Bills Digest no. 66 2013–14
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WARNING: This Digest was prepared for debate. It reflects the legislation as introduced and does not canvass subsequent amendments. This Digest does not have any official legal status. Other sources should be consulted to determine the subsequent official status of the Bill.
Social Policy Section
6 May 2013
Purpose of the Bill
Policy position of non-government parties/independents
Position of major interest groups
Key issues and provisions
Date introduced: 19 March 2014
House: House of Representatives
Portfolio: Small Business
Commencement: 1 July 2014
Links: The links to the Bill, its Explanatory Memorandum and second reading speech can be found on the Bill’s home page, or through http://www.aph.gov.au/Parliamentary_Business/Bills_Legislation
When Bills have been passed and have received Royal Assent, they become Acts, which can be found at the ComLaw website at http://www.comlaw.gov.au/.
The purpose of the Paid Parental Leave Amendment Bill 2014 (the Bill) is to amend the Paid Parental Leave Act 2010 (PPL Act) to remove the requirement for employers to make payments to employees under the national Paid Parental Leave (PPL) scheme from 1 July 2014. Instead, employees would be paid directly by the Department of Human Services (DHS), unless the employer chooses to make the payments and the employee consents to this arrangement.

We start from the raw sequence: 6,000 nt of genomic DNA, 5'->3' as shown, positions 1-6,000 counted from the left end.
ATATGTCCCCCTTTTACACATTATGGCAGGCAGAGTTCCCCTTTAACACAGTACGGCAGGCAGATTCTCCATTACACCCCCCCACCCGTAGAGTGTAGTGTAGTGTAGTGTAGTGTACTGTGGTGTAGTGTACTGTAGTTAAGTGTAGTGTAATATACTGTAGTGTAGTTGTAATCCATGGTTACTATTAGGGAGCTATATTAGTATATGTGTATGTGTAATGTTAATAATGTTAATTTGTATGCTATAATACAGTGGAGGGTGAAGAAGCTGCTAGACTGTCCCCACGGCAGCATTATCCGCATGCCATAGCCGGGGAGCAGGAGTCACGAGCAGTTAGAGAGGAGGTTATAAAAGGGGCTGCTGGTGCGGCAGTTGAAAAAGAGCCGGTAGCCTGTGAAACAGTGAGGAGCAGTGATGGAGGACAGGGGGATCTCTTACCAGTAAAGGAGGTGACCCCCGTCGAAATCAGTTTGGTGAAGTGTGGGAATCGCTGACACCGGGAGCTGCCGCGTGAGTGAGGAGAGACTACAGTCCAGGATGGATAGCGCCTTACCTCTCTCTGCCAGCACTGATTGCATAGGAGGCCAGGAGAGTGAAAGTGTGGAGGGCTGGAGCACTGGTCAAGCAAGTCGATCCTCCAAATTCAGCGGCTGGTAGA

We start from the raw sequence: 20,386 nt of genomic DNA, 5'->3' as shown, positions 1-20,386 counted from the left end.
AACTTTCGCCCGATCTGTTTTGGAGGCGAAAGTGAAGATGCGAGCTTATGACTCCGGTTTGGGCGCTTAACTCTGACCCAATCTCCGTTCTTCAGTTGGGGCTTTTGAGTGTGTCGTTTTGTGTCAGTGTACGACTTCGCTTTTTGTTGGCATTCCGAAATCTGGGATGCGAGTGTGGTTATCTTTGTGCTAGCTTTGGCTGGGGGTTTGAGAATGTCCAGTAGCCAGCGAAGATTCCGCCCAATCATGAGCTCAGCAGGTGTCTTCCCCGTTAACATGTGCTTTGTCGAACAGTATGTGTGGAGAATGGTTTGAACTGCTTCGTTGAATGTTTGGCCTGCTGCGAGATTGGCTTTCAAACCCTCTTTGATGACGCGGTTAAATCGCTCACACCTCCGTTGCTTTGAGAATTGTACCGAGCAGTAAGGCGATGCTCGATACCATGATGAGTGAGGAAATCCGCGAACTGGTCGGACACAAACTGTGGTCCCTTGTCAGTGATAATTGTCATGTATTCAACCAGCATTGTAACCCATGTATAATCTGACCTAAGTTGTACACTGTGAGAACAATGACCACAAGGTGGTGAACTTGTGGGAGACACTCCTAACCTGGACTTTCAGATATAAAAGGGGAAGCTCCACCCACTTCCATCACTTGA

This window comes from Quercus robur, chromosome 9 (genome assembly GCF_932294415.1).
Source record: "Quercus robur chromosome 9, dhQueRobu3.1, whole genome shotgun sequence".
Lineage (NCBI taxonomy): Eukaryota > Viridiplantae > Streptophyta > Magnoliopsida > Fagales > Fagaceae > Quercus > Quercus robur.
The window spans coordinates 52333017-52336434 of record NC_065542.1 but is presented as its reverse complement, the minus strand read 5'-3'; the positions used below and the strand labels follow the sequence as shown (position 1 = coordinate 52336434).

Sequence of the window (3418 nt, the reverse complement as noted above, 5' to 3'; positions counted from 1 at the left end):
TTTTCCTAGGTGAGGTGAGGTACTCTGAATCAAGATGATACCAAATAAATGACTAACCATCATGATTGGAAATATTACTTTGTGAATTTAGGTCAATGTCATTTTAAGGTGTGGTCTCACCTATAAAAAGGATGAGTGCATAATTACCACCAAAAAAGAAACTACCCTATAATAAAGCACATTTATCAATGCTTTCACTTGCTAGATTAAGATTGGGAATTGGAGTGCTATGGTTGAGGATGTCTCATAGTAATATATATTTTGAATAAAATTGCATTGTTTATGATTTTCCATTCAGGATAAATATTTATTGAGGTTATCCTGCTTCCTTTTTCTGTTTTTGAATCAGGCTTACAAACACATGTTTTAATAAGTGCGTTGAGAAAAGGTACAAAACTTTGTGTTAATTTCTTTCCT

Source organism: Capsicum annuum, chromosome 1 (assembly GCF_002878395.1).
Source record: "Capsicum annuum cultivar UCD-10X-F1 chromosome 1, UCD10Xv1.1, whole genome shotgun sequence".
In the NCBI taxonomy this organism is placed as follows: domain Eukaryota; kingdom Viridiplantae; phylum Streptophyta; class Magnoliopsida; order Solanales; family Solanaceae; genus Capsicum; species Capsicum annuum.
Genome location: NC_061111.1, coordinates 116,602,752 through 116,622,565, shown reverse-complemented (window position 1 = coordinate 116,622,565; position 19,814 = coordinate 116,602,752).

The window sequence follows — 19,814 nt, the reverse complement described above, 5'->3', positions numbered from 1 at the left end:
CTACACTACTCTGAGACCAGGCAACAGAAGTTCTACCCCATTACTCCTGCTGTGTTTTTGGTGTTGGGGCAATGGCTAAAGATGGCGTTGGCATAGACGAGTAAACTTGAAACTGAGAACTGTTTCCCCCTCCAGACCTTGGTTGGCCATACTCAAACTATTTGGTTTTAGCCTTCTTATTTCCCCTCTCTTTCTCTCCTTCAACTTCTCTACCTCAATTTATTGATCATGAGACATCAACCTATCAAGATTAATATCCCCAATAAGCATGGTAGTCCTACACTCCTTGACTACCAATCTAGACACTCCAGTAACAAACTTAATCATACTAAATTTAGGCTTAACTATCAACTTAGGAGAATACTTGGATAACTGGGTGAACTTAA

The Government's reason for making the change is to ‘ease administrative burdens on business’. The Government estimates that total annual (national) savings to employers from removing the paymaster requirement will be $48 million, though it is unclear how it arrived at this figure.
Employers and PPL
Currently, in most cases, the Commonwealth Government funds employers to provide instalments of PPL to their eligible long-term employees for up to 18 weeks at $622.10 per week before tax (based on the rate of the National Minimum Wage). Employers are required to pay PPL instalments to a person if the DHS has determined that they must do so.
Under section 101 of the PPL Act, DHS is required to make an ‘employer determination’ (that the person’s employer is required to pay instalments of PPL) if:
- the person is eligible for PPL
- instalments are likely, if the determination is made, to be payable by the employer for at least 40 consecutive PPL days that are week days